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Evasion of the Immune System

S. pyogenes infections are normally secondary infections; streptococci normally only infect an individual after another infection (usually viral), or after disruptions in his or her normal bacterial flora. The skin typically is able to prevent strep infections, and many host actions, such as coughing and sneezing, usually prevent the bacteria from entering the host beyond the superficial epithelium of the upper respiratory tract (Todar 2002).

Streptococci have many different mechanisms for evading the innate immune response, allowing the bacteria to successfully infect the host. Voyich et al. (2003) discovered that after only 30 minutes of in vitro incubation with S. pyogenes, approximately 33% of polymorphonuclear leukocytes phagocytosed the bacteria. However, the amount of phagocytosis leveled off at approximately 50% after 60 minutes. These observations were supported by a similar trend of the percentage of streptococci killed, which also leveled off after 30 minutes. Using microarrays and real-time RT-PCR, the investigators determined that the bacteria’s apparent resistance to polymorphonuclear leukocytes was due to changes in gene expression throughout the bacteria’s genome. Several proteins known to affect the bacteria’s virulence, such as different exotoxins, were upregulated, as were other proteins known to enable S. pyogenes to evade the immune system, such as the sic (streptococcal inhibitor of complement) protein. Also 11 other proteins were upregulated, but their functions are unknown at this time, presenting researchers with new investigation topics (Voyich et al. 2003).

DNases have also been implicated in helping GAS evade the innate immune response. After infecting mice with wild-type S. pyogenes, researchers found areas of killed polymorphonuclear leukocytes and live bacteria. However, after infecting mice with a knockout strain of S. pyogenes missing all DNases, researchers noted less necrosis, reduced numbers of bacteria, and more live leukocytes after 32 hours compared to the mice infected with wild-type bacteria. All S. pyogenes strains have multiple DNase genes in their genomes. The exact mechanism behind how DNases aid in the evasion of the innate immune response is unknown, although the researchers hypothesize that the enzyme disrupts the neutrophil extracellular traps (NETs), structures that contain chromatin and kill bacteria without phagocytosis(Sumby et al. 2005).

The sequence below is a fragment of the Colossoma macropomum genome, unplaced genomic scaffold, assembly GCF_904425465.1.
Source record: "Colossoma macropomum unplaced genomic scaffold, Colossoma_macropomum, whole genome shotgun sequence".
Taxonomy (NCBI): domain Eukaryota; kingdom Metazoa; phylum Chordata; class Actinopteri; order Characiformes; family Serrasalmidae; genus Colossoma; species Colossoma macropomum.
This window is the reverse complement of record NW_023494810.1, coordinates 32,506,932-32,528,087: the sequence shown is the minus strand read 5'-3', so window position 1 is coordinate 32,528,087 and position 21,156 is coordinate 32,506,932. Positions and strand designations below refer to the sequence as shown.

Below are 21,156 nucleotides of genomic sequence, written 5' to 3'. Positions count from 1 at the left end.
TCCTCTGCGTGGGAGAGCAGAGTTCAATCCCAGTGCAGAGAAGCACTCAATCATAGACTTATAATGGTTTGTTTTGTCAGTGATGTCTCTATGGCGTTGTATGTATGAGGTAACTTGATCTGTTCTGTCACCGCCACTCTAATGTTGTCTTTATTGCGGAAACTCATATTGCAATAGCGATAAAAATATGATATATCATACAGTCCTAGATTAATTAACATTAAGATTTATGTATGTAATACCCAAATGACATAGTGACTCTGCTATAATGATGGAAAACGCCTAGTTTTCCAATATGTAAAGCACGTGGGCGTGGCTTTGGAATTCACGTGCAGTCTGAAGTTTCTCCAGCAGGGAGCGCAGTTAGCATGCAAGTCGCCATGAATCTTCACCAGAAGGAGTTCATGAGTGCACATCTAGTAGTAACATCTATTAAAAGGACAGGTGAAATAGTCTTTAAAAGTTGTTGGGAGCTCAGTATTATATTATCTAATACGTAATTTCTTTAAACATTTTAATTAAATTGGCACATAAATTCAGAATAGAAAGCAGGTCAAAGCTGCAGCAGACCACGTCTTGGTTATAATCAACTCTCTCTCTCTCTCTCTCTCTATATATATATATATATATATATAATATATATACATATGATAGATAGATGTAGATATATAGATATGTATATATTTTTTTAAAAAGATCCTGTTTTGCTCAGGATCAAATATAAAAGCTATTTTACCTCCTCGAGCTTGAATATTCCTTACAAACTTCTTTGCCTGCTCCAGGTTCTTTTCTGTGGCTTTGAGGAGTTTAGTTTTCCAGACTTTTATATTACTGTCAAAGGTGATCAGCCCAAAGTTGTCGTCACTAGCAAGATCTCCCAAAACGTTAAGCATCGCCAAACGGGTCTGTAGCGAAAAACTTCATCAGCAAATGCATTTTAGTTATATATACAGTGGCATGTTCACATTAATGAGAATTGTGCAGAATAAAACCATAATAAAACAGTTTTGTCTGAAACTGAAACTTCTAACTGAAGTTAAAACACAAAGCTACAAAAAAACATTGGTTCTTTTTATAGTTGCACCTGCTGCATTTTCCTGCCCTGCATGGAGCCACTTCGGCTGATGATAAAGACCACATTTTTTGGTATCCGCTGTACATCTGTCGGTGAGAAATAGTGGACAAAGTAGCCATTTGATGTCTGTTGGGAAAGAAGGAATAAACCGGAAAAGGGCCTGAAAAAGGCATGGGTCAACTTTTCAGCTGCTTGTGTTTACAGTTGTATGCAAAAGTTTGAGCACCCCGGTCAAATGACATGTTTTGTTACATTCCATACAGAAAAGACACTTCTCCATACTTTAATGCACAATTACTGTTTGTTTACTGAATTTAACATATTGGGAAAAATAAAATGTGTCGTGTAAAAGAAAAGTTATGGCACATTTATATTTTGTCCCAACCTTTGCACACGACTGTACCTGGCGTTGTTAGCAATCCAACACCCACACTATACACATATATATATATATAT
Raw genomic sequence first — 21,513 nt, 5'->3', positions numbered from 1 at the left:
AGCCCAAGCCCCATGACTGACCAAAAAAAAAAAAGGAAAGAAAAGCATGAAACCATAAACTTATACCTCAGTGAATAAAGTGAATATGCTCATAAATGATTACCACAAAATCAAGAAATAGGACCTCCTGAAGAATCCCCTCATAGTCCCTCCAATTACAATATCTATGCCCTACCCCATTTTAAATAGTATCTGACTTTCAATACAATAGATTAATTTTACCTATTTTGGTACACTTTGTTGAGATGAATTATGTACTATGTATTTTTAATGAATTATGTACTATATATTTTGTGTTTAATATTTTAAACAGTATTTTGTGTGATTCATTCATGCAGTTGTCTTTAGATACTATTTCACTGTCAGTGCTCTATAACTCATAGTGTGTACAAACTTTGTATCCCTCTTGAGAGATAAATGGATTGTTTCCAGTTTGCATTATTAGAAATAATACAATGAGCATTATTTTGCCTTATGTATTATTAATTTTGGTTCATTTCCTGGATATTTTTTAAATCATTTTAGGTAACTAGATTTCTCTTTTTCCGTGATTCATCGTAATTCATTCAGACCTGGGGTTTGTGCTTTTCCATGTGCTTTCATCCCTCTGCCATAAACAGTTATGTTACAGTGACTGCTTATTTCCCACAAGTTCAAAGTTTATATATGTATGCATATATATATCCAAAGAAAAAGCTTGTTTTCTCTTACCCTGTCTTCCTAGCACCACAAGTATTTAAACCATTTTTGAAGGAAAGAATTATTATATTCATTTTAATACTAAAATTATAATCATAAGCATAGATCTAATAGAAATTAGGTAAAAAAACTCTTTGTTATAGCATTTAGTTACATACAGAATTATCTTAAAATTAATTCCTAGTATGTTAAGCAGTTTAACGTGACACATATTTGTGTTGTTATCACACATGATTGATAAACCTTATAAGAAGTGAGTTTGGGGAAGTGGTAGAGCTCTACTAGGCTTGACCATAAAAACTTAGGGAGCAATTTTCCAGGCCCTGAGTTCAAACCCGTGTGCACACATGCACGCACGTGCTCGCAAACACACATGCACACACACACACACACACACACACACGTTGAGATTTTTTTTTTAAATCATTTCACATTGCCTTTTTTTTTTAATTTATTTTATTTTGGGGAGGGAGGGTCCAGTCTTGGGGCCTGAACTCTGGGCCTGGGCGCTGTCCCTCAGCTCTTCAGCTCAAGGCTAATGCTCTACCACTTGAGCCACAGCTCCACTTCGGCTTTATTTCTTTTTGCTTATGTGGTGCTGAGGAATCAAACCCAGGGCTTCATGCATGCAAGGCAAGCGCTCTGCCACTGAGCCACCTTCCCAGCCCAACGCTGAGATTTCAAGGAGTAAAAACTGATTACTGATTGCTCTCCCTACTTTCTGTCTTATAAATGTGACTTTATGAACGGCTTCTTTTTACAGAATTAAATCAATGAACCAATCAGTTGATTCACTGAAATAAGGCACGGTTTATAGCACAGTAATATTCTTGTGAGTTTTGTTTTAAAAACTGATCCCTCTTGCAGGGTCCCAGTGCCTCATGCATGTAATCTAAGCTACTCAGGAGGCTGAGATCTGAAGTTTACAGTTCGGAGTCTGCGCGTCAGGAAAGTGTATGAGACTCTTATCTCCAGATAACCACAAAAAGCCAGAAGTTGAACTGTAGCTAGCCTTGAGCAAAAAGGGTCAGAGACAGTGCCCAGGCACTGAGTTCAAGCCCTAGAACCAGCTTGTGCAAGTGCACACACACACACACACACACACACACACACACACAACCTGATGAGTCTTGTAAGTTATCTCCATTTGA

GAS has still more ways of evading the innate immune response. It is thought that the recently discovered ability of the bacteria to live inside macrophages evolved as a way to avoid killing by the innate immune response (Thulin et al. 2006). Also, many of the extracellular substances secreted by the bacteria counteract the innate immune response. For example, GAS produces C5a peptidase, a protein that interrupts the complement cascade. The bacteria also produce different proteins that kill neutrophils, such as streptolysins O and S (Todar 2002).

GAS is also able to evade the adaptive immune response. Because of their hyaluronic acid capsule, streptococci are able to minimize the host's humoral immune response. Due to its similarity to human connective tissue, the hyaluronic capsule is only weakly antigenic, and as a result does not cause the production of antibodies specific to the capsule. And because the capsule encloses an entire bacterium, it is able to hide most of the bacterial proteins that would otherwise result in a humoral immune response. In fact, the only antibodies that are produced against S. pyogenes are specific to the M protein, as it is actually extends through the hyaluronic acid capsule. Thus by hiding most of its antigenic proteins by the hyaluronic acid capsule, S. pyogenes is able to limit the humoral immune response of the host (Todar 2003).

Further, the amino acid sequence of the M protein is extremely variable. The M protein contains a hypervariable region (HVR) that is approximately 50 residues long and is found at the N-terminus of the protein. Because of the presence of the HVR, approximately 120 different M types have been identified (Persson et al. 2006). Even if a host does mount a humoral response against a streptococcal infection, the memory of that infection is useless if the host is infected with a different M type strain.

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